To crowd sail


  • Webster's Revised Unabridged Dictionary
    • To crowd sail (Naut) See under Crowd.
    • To crowd sail (Naut) to carry an extraordinary amount of sail, with a view to accelerate the speed of a vessel; to carry a press of sail.
    • ***


In literature:

This day of slackened sails and a bright sleeping water kept the yachtsmen on land; there was a crowd to meet the morning boat.
"The Adventures of Harry Richmond, Complete" by George Meredith
You still carry on, till they know that you must see them; then 'bout ship, and crowd sail to escape.
"Mary Anerley" by R. D. Blackmore
We knew them to be pirates, and crowded sail dead before the wind to get clear.
"Ned Myers" by James Fenimore Cooper
They, however, objected to this, and were soon seen crowding all sail in chase.
"Ben Burton" by W. H. G. Kingston
Now she crowded all the sail she could venture to carry in the increasing breeze.
"Peter the Whaler" by W.H.G. Kingston
Crowding all sail with eager haste, they dashed on to secure their hoped-for prey.
"True Blue" by W.H.G. Kingston
Scarcely had we stowed our unexpected passengers away, and very much crowded up we were with them, than a sail was reported to the southward.
"My First Voyage to Southern Seas" by W.H.G. Kingston
All sail was crowded upon the brig, and she made all possible speed to the scene of conflict.
"The Naval History of the United States" by Willis J. Abbot
That fellow Bothwell is going to crowd on all sail in his preparations.
"The Pirate of Panama" by William MacLeod Raine
Her deck was crowded with men, but instead of attempting to shorten sail, they were all shrieking and fighting together.
"A Voyage round the World" by W.H.G. Kingston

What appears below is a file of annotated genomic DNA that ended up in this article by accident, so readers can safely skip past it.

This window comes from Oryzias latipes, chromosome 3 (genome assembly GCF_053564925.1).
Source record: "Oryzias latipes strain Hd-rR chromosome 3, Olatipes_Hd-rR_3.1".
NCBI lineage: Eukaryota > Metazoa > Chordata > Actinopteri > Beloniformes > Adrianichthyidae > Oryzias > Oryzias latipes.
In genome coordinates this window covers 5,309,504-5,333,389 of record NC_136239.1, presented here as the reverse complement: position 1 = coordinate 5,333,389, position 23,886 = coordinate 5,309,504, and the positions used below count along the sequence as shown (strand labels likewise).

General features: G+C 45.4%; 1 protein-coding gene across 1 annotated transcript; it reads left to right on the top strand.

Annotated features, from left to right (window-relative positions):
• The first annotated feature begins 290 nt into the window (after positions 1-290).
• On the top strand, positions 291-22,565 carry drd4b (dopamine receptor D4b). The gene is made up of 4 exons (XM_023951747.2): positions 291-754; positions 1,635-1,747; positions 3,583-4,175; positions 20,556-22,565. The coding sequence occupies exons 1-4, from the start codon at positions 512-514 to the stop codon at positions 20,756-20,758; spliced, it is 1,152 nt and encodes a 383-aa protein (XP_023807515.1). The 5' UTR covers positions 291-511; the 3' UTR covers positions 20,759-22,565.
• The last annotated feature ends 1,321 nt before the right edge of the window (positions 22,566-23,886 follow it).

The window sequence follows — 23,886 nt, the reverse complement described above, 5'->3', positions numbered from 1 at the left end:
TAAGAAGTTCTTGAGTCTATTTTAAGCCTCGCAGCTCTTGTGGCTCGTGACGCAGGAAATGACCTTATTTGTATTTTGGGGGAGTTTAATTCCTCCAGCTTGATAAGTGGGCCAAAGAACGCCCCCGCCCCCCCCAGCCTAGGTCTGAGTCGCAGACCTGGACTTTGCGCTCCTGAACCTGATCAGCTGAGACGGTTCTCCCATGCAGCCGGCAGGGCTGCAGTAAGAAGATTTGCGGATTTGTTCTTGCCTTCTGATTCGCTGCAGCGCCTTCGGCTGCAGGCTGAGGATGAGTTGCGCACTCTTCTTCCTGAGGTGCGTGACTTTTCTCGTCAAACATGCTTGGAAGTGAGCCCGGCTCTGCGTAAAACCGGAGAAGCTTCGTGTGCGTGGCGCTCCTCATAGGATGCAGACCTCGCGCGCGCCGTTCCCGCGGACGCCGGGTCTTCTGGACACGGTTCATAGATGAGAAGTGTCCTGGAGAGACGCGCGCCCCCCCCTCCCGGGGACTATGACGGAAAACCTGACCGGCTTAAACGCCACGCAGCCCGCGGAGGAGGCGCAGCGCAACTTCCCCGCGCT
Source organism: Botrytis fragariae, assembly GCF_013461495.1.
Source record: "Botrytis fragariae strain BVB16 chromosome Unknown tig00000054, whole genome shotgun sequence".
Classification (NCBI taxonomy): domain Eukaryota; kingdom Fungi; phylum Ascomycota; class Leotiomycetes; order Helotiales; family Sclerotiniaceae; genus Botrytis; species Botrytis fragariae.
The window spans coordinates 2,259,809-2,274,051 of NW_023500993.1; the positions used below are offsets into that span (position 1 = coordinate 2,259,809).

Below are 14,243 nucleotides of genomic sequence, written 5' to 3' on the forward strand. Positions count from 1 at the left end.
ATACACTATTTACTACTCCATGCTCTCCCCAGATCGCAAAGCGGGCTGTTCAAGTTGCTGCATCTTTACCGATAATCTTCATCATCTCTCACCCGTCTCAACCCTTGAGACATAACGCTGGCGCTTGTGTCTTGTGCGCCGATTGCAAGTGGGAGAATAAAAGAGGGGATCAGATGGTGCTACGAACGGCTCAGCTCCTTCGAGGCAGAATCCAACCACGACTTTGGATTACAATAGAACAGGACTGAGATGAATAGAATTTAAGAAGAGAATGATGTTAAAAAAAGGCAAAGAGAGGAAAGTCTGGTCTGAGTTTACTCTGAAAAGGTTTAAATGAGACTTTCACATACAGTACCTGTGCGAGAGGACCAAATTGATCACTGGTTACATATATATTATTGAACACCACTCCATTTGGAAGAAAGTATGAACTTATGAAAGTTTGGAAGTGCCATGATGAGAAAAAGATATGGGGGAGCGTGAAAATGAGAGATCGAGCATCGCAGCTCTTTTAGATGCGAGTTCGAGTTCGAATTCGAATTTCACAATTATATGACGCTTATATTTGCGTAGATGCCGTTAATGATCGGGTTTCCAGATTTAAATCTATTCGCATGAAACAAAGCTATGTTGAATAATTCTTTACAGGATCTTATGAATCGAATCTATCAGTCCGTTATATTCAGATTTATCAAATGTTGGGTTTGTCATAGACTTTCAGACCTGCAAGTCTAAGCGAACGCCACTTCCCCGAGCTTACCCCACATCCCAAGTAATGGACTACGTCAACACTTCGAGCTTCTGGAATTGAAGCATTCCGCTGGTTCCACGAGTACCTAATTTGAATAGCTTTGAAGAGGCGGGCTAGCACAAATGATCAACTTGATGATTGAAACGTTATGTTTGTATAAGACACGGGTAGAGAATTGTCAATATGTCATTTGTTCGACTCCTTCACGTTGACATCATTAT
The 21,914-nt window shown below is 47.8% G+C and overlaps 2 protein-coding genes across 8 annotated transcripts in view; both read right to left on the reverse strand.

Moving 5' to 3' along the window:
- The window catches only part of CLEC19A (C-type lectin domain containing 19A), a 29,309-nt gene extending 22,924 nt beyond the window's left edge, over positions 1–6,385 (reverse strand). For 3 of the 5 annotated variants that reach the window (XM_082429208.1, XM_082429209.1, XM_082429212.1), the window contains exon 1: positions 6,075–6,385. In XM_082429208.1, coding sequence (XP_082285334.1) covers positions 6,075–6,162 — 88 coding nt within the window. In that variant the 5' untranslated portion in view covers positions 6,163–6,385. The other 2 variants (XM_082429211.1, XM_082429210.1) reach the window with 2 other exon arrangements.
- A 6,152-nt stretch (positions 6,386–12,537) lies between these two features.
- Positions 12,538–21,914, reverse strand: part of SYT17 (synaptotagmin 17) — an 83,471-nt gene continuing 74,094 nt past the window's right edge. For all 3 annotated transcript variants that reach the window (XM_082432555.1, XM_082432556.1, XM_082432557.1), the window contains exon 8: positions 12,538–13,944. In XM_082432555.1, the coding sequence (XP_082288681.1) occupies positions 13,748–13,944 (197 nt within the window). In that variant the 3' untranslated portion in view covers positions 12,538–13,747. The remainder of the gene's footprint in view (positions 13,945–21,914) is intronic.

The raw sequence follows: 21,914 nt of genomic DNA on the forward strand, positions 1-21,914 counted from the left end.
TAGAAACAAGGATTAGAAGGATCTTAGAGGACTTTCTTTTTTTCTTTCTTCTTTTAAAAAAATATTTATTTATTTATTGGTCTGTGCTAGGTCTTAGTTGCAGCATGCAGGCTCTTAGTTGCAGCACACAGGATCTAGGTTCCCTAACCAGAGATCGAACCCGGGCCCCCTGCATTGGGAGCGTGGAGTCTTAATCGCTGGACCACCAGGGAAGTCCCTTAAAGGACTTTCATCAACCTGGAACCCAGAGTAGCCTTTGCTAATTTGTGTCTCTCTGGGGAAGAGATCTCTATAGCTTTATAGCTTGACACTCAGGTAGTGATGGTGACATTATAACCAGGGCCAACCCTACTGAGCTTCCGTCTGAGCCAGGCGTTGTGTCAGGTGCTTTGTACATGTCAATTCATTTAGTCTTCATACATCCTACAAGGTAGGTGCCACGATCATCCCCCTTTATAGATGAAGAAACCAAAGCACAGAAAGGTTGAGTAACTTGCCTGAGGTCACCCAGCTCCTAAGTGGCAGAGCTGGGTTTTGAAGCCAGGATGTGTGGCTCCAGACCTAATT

The enemy on discovering him crowded all sail to escape, on which he made a signal for a general chase.
"How Britannia Came to Rule the Waves" by W.H.G. Kingston
The French line was soon seen bearing down on the port tack, the rearward ships crowding sail to close up.
"Famous Sea Fights" by John Richard Hale
The great steamship was crowded on this trip, Rusty being in good luck to obtain a stateroom relinquished just before sailing time.
"The Ghost Breaker" by Charles Goddard
At three o'clock the wind slackened, permitting us to shake out our reefs and crowd on all sail.
"Voyage of the Paper Canoe" by Nathaniel H. Bishop
Very often he did not, and by crowding all possible sail he did his best to get away.
"Naval Warfare" by James R. Thursfield
One is to crowd on board the river-boat and set all sail down to the port, and get out to sea and coast along north for Hai-Hai.
"Stan Lynn" by George Manville Fenn
I missed the crowds usually on the bluff or pier, when a boat was going to sail.
"All the Days of My Life: An Autobiography" by Amelia Edith Huddleston Barr
As they went, others were going; the freighter which was the first to sail for Alexandria bade fair to be crowded with passengers.
"Saul of Tarsus" by Elizabeth Miller
The big hotel here is now crowded with travelers, the most of them just returned from or about to sail for Alaska.
"A Summer's Outing" by Carter H. Harrison
He kept from them to prevent suspicion, but, at the approach of night, pursued them with all the sail he could crowd.
"Fifty-two Stories of the British Navy, from Damme to Trafalgar." by Alfred H. Miles

In poetry:

He seized each rope with a madman's haste,
And he set the helm to go,
And every sail he crowded on
As the furious winds did blow.
"The Old Man's Story" by Mary Botham Howitt
Ambassadors, yes, and attaches, too,
Are going to sail for Chickeraboo.
And, see, on the good ship's crowded deck,
A bishop, who's going out there on spec.
"The Three Kings of Chickeraboo" by William Schwenck Gilbert
While, O my heart! as white sails shiver,
And crowds are passing, and banks stretch wide
How hard to follow, with lips that quiver,
That moving speck on the far-off side!
"Divided" by Jean Ingelow
Over its billows the steamboats tread,
With their waters rushing high,
Or the snowy sail to the wind is spread,
As the noble bark on her way is sped
To the crowded city nigh.
"The Forest River." by Harriet Annie Wilkins
Watch how he listless drifts along,
His wings with winds at sport — But look! a sail has hove in sight,
A dove has crossed to port.
See how he crowds on ev'ry sail
And screams his war-cry to the gale.
"The Hawk" by James Edwin Campbell
I can see the skipper leanin' on the bridge's rail;
Hear him holler to the chief mate, "Crowd her — set all sail!"
I can feel the clipper leapin', as a colt untried,
Free to roam the rollin' pastures o' the open tide.
"Johnnie Chanteyman" by Bill Adams

In news:

The 23rd annual holiday boat parade at the Naples Sailing and Yacht Club drew a crowd and it's all to benefit sick kids.